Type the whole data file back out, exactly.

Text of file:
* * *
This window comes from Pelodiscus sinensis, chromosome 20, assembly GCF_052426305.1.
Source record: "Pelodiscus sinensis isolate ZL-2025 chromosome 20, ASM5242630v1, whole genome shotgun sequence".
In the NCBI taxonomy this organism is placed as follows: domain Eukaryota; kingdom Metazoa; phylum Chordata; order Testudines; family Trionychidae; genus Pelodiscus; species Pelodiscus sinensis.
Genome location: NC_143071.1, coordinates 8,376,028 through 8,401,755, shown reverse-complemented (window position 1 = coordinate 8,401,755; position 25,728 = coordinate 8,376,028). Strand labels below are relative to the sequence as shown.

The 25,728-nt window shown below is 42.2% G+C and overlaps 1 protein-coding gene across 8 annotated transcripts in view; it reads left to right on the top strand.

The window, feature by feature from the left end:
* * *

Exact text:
This window comes from Pelodiscus sinensis, chromosome 20, assembly GCF_052426305.1.
Source record: "Pelodiscus sinensis isolate ZL-2025 chromosome 20, ASM5242630v1, whole genome shotgun sequence".
In the NCBI taxonomy this organism is placed as follows: domain Eukaryota; kingdom Metazoa; phylum Chordata; order Testudines; family Trionychidae; genus Pelodiscus; species Pelodiscus sinensis.
Genome location: NC_143071.1, coordinates 8,376,028 through 8,401,755, shown reverse-complemented (window position 1 = coordinate 8,401,755; position 25,728 = coordinate 8,376,028). Strand labels below are relative to the sequence as shown.

The 25,728-nt window shown below is 42.2% G+C and overlaps 1 protein-coding gene across 8 annotated transcripts in view; it reads left to right on the top strand.

The window, feature by feature from the left end: